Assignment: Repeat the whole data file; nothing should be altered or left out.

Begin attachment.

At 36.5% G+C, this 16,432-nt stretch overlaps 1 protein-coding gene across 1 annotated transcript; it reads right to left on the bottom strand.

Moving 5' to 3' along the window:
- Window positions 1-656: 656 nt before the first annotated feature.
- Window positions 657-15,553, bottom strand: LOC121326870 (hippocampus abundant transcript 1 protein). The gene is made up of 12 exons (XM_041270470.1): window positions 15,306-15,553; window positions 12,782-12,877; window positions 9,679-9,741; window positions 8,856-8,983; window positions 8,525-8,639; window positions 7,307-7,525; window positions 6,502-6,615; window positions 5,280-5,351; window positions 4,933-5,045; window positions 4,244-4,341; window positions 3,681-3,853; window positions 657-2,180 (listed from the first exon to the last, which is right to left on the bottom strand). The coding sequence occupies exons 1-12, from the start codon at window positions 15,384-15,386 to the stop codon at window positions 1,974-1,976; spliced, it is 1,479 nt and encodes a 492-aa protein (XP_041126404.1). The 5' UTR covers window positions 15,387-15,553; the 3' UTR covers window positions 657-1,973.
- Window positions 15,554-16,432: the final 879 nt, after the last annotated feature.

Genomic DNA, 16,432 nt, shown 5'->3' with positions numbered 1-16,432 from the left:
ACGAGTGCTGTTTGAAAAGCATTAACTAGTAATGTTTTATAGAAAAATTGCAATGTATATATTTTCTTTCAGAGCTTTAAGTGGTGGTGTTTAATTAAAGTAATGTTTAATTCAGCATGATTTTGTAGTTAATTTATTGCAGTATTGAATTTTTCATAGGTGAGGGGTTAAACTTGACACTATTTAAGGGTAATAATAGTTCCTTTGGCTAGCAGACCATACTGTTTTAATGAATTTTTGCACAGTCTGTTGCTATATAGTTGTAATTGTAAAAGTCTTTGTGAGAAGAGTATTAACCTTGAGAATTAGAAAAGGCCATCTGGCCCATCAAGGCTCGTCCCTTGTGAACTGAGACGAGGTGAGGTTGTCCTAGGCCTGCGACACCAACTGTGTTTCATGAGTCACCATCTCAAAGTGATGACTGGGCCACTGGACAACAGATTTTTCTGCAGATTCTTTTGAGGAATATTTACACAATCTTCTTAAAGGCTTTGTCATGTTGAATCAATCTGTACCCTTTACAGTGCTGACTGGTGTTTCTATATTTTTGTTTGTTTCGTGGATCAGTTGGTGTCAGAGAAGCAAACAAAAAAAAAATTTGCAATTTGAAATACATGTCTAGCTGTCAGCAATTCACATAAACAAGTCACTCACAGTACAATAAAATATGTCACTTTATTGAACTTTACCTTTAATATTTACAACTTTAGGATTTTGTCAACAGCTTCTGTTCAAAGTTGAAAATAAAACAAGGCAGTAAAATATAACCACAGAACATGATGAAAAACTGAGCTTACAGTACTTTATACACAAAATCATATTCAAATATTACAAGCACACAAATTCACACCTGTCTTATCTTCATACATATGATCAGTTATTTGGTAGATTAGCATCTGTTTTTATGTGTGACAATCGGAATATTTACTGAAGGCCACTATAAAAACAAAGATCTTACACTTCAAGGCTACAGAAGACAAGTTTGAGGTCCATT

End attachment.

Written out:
At 36.5% G+C, this 16,432-nt stretch overlaps 1 protein-coding gene across 1 annotated transcript; it reads right to left on the bottom strand.

Moving 5' to 3' along the window:
- Window positions 1-656: 656 nt before the first annotated feature.
- Window positions 657-15,553, bottom strand: LOC121326870 (hippocampus abundant transcript 1 protein). The gene is made up of 12 exons (XM_041270470.1): window positions 15,306-15,553; window positions 12,782-12,877; window positions 9,679-9,741; window positions 8,856-8,983; window positions 8,525-8,639; window positions 7,307-7,525; window positions 6,502-6,615; window positions 5,280-5,351; window positions 4,933-5,045; window positions 4,244-4,341; window positions 3,681-3,853; window positions 657-2,180 (listed from the first exon to the last, which is right to left on the bottom strand). The coding sequence occupies exons 1-12, from the start codon at window positions 15,384-15,386 to the stop codon at window positions 1,974-1,976; spliced, it is 1,479 nt and encodes a 492-aa protein (XP_041126404.1). The 5' UTR covers window positions 15,387-15,553; the 3' UTR covers window positions 657-1,973.
- Window positions 15,554-16,432: the final 879 nt, after the last annotated feature.

Genomic DNA, 16,432 nt, shown 5'->3' with positions numbered 1-16,432 from the left:
ACGAGTGCTGTTTGAAAAGCATTAACTAGTAATGTTTTATAGAAAAATTGCAATGTATATATTTTCTTTCAGAGCTTTAAGTGGTGGTGTTTAATTAAAGTAATGTTTAATTCAGCATGATTTTGTAGTTAATTTATTGCAGTATTGAATTTTTCATAGGTGAGGGGTTAAACTTGACACTATTTAAGGGTAATAATAGTTCCTTTGGCTAGCAGACCATACTGTTTTAATGAATTTTTGCACAGTCTGTTGCTATATAGTTGTAATTGTAAAAGTCTTTGTGAGAAGAGTATTAACCTTGAGAATTAGAAAAGGCCATCTGGCCCATCAAGGCTCGTCCCTTGTGAACTGAGACGAGGTGAGGTTGTCCTAGGCCTGCGACACCAACTGTGTTTCATGAGTCACCATCTCAAAGTGATGACTGGGCCACTGGACAACAGATTTTTCTGCAGATTCTTTTGAGGAATATTTACACAATCTTCTTAAAGGCTTTGTCATGTTGAATCAATCTGTACCCTTTACAGTGCTGACTGGTGTTTCTATATTTTTGTTTGTTTCGTGGATCAGTTGGTGTCAGAGAAGCAAACAAAAAAAAAATTTGCAATTTGAAATACATGTCTAGCTGTCAGCAATTCACATAAACAAGTCACTCACAGTACAATAAAATATGTCACTTTATTGAACTTTACCTTTAATATTTACAACTTTAGGATTTTGTCAACAGCTTCTGTTCAAAGTTGAAAATAAAACAAGGCAGTAAAATATAACCACAGAACATGATGAAAAACTGAGCTTACAGTACTTTATACACAAAATCATATTCAAATATTACAAGCACACAAATTCACACCTGTCTTATCTTCATACATATGATCAGTTATTTGGTAGATTAGCATCTGTTTTTATGTGTGACAATCGGAATATTTACTGAAGGCCACTATAAAAACAAAGATCTTACACTTCAAGGCTACAGAAGACAAGTTTGAGGTCCATT